A second visit today in order to get some close up shots of our local mistletoe, revealed a more widespread infestation than I had realised. There are several dead wattle trees showing signs of previous mistletoe growth along the walking track below and the edge of Barwon Boulevard above the river through Highton. Several more living wattles have varying amounts of mistletoe hanging from their branches.
I would be interested to know if the responsible authority has measures in place for controlling the spread of mistletoe. Whilst it can be an important food source for a variety of wildlife, it can also become a damaging weed.
I did however, see one example of a win to the wattle.

18 December, 2011

Hide and seek

The Jerringot Wetlands are of interest at the moment as much for  what I can't see as what I can. With the spring rains, the plant life is flourishing and the fauna is abundant. Part of the problem however, is that all this lush growth is making it rather tricky to see much of what is going on.
As a general rule, rain means frogs and frogs mean snakes. We had the rain, the frogs arrived and so did the snakes. Great! Rain also means grass. Nice, lush grass; good for hiding frogs and snakes.
Australasian Grebe amongst the reeds at Jerringot
Away from the water's edge, the aquatic plants are so abundant that it is becoming difficult to see much of anything from the bird hide. Whilst no doubt thankful for the extra cover, the coots and moorhens must be finding it hard work to paddle their way about - as for the ducks, I'm surprised they bother!
Of course, if it is tricky to see the birds which are abundant and generally easy to spot, how hard then, is it to see the birds that don't wish to be seen? Very! The information boards conveniently placed at strategic points around the wetlands, inform me that during the summer months, I should be on the look out for crakes, rails and the internationally protected Latham's Snipe. They say that I need to be patient and still - why do I always seem to be attracted to hobbies which require patience?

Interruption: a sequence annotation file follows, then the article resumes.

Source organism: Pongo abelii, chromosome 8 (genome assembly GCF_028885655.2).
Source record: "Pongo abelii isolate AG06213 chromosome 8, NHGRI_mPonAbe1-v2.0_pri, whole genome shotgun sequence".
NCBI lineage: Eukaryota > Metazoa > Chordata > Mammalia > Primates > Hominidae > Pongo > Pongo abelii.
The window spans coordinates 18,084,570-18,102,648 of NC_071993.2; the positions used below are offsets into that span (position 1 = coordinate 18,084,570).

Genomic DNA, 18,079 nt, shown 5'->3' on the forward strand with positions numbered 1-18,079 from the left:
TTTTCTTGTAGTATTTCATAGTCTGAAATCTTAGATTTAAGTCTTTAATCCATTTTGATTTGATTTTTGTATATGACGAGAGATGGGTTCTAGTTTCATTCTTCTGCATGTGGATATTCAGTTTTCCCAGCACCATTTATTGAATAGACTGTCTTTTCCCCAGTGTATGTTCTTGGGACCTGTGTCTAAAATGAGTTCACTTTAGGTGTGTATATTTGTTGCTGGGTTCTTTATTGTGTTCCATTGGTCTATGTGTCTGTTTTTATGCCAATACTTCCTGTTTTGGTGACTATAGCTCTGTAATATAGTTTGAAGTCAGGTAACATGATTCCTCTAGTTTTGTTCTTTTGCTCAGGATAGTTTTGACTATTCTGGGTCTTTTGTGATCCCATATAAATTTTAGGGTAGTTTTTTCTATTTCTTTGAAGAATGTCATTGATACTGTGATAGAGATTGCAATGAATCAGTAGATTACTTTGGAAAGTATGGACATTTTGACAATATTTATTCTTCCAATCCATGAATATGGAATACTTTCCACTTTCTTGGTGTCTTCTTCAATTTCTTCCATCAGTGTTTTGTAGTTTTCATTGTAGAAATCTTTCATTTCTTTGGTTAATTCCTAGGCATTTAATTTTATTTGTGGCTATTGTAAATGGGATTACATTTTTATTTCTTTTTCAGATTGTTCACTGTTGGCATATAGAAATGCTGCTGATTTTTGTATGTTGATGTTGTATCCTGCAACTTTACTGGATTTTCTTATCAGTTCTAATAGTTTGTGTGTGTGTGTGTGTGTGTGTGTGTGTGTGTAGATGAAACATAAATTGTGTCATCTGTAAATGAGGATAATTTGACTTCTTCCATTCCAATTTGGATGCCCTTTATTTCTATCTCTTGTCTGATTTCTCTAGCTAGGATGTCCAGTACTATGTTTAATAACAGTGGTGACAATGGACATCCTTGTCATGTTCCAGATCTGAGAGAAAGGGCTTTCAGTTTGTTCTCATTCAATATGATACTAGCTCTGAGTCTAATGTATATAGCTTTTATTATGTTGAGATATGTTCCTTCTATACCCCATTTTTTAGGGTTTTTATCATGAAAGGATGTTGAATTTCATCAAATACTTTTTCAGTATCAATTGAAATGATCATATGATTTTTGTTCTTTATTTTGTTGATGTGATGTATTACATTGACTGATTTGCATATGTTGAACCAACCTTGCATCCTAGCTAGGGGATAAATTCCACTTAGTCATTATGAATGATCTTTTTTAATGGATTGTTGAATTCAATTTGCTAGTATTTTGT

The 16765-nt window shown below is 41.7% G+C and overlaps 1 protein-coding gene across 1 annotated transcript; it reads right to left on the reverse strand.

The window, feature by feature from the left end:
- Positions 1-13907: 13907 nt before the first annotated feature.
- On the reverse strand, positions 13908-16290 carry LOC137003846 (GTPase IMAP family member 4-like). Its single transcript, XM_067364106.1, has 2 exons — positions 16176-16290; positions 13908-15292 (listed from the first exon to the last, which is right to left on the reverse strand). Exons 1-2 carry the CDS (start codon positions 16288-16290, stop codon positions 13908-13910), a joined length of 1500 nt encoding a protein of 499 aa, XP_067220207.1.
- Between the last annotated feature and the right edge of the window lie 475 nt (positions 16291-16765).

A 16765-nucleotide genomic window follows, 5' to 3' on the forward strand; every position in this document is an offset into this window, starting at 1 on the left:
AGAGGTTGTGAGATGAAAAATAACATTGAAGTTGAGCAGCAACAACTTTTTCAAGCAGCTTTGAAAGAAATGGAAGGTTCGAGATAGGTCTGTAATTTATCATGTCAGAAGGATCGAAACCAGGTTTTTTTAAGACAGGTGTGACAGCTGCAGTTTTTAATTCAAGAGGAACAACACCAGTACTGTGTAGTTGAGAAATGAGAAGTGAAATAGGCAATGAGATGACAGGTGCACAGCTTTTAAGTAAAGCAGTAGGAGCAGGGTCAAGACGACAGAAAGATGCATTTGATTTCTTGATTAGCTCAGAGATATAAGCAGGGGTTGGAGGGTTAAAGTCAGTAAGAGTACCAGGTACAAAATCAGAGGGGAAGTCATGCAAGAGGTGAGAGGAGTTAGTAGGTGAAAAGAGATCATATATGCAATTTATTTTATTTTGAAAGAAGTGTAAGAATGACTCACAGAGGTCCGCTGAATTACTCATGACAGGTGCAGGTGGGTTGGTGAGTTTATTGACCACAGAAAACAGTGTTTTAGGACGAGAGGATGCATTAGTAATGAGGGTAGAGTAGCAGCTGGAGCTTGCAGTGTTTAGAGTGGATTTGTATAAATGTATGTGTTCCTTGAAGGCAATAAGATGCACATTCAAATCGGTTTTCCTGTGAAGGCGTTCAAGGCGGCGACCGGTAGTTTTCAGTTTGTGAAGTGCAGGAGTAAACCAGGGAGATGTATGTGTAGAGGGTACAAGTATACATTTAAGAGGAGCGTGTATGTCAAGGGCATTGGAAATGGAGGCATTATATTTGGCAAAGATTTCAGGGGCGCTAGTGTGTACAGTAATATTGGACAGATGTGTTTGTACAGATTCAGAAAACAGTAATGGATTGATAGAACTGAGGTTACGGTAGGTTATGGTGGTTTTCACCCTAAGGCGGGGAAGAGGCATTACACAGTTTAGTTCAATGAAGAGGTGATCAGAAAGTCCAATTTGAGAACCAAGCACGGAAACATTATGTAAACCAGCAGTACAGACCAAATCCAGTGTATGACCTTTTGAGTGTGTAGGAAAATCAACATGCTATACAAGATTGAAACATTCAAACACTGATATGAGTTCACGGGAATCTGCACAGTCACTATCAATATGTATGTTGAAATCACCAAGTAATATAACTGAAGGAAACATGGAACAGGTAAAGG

Well, I have been patient and I have been still and I have had...a limited degree of success.
Buff Banded Rail at Jerringot
Over the past couple of months my patience paid off with sightings and photos of several Buff Banded Rails which do indeed run across the path, right where the sign says they might and even in a few other places besides. On one occasion I even spotted a rail on the opposite side of the Barwon, hanging around in a patch of rushes not far from one of the factories which back on to that part of the river.
Within a similar time frame, I found that often as I walked down the path near the golf course, a number of birds would break cover from the grassy area, fly up and then re-settle a short distance away. Last week, I decided to be a little more careful. I approached slowly and was not surprised as a couple of birds flew up out of the undergrowth, then a couple more and a couple more.
Latham's Snipe at Jerringot
After a few attempts which saw me photographing a patch of weeds and an obligingly immobile and vaguely bird-shaped log, I spotted my quarry. It was standing at the edge of a clearing attempting - with some degree of success - to look like a piece of bark.
It turns out, I had managed to snap a Latham's Snipe - a migratory waterbird which spends its breeding months in Japan before heading south to spend the warmer months from September to February in the eastern states of Australia. These snipes are waders, with long, pointed bills which they use to probe mud and water looking for food.
This species which used to be hunted as game in Australia is now protected as part of an international agreement with Japan.
So, I have seen rails and snipes - that leaves crakes. There are three types to choose from but so far, I have failed to see a single one - unlike the local naturalist Trevor Pescott whom I note in a recent article managed to snap a shot of a Baillon's Crake near the bird hide.